Cover: Cost Implications of Transferring Strategic Airlift C-141s to the Air Reserve Forces

Cost Implications of Transferring Strategic Airlift C-141s to the Air Reserve Forces

Published 1985

by A. A. Barbour


Download eBook for Free

FormatFile SizeNotes
PDF file 2.2 MB

Use Adobe Acrobat Reader version 10 or higher for the best experience.


Purchase Print Copy

 Format Price
Add to Cart Paperback61 pages $23.00

The Military Airlift Command's C-141 fleet presently is operated under an arrangement whereby each squadron is manned by both active duty and reserve personnel on an approximately 55 percent active to 45 percent reservist basis. This Note compares the cost of operating these C-141 squadrons under the present arrangement with the cost of a wholly reservist operation. It was found that when the costs of the present combined operation are calculated with the usual cost factors for C-141 squadrons there appears to be a potential to save one-third of the annual cost per squadron by transferring the C-141s to the Air Reserve Forces (ARF). However, the relatively high cost of the present C-141 operation stems largely from peacetime airlift requirements which would not be reduced by a transfer of C-141s to the ARF. As a result, the potential savings of a transfer become negligible when the cost of providing this peacetime airlift service by other means is added back in. The author emphasizes that when another cargo aircraft is acquired that can adopt the peacetime missions of the C-141s at comparable cost, these side-effects of the C-141 active/ARF comparison will disappear.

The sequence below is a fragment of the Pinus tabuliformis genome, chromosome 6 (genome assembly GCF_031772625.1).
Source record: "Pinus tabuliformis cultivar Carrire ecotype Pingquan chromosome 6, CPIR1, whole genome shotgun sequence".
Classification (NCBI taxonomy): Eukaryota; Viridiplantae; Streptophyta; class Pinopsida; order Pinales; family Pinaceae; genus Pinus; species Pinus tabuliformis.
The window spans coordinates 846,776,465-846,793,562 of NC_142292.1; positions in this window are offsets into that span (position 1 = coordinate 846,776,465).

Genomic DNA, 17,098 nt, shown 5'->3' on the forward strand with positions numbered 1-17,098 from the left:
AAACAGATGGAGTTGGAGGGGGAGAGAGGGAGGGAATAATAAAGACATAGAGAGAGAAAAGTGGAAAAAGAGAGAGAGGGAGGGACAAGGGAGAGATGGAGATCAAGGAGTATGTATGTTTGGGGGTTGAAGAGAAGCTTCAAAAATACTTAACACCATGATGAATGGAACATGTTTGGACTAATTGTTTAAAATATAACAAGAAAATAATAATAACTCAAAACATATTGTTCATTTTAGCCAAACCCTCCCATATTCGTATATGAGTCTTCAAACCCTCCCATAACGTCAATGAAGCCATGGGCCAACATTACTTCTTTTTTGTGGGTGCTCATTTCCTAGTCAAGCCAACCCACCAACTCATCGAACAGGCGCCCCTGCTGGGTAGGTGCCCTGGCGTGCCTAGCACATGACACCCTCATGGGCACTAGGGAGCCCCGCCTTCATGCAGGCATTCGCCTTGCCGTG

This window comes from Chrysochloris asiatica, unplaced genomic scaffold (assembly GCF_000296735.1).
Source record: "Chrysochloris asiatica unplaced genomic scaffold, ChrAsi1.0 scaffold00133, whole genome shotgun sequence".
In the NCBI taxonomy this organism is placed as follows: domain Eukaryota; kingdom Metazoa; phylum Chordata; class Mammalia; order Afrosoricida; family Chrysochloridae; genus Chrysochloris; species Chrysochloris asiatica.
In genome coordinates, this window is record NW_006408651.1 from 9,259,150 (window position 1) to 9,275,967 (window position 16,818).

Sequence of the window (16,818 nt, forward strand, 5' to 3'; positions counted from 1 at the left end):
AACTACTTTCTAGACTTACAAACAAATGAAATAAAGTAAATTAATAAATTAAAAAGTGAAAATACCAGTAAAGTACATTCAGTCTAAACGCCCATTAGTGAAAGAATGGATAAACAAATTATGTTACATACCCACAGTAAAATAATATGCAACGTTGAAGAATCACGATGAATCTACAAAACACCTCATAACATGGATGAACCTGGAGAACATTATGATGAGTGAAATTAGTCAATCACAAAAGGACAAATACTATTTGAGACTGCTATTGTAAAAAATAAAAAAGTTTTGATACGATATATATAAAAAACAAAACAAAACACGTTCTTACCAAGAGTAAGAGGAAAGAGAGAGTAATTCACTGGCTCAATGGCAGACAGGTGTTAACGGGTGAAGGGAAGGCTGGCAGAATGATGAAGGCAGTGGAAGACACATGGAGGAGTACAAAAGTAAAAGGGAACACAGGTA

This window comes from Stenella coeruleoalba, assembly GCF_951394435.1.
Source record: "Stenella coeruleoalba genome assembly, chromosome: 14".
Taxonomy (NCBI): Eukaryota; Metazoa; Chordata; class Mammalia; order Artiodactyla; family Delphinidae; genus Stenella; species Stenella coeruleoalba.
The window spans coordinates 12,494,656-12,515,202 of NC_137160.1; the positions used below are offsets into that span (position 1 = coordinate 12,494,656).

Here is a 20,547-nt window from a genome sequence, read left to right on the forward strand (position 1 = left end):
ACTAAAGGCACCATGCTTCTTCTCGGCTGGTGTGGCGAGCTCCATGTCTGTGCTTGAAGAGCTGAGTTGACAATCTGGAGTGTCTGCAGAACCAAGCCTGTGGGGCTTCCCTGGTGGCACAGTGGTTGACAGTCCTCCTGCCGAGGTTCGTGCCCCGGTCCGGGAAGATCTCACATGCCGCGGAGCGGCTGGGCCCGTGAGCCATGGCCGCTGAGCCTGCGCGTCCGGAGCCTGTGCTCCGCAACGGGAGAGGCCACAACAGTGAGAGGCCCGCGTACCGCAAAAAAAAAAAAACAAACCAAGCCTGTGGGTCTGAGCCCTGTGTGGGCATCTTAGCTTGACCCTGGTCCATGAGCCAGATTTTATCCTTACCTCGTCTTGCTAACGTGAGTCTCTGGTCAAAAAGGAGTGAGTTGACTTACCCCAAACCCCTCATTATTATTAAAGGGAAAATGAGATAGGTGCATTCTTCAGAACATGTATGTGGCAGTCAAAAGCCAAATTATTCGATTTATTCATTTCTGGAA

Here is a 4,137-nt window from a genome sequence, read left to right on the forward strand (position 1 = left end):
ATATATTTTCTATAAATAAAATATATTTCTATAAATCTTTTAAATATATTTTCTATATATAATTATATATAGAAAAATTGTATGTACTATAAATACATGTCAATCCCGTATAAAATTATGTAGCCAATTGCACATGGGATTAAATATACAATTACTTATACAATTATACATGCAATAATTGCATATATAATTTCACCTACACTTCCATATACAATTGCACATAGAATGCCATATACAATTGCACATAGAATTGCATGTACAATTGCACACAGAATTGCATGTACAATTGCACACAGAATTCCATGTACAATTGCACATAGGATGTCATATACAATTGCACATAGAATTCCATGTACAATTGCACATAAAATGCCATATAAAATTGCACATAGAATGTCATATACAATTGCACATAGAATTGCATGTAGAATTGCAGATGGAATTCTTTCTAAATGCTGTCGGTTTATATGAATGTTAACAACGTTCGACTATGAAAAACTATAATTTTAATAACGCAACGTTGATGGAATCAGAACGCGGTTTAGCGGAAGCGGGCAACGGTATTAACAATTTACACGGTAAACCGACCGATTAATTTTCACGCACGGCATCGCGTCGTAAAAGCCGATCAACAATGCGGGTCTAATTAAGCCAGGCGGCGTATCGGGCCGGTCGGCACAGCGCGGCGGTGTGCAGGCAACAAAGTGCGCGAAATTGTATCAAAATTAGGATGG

This report is part of the RAND note series. The note was a product of RAND from 1979 to 1993 that reported other outputs of sponsored research for general distribution.

This document and trademark(s) contained herein are protected by law. This representation of RAND intellectual property is provided for noncommercial use only. Unauthorized posting of this publication online is prohibited; linking directly to this product page is encouraged. Permission is required from RAND to reproduce, or reuse in another form, any of its research documents for commercial purposes. For information on reprint and reuse permissions, please visit

RAND is a nonprofit institution that helps improve policy and decisionmaking through research and analysis. RAND's publications do not necessarily reflect the opinions of its research clients and sponsors.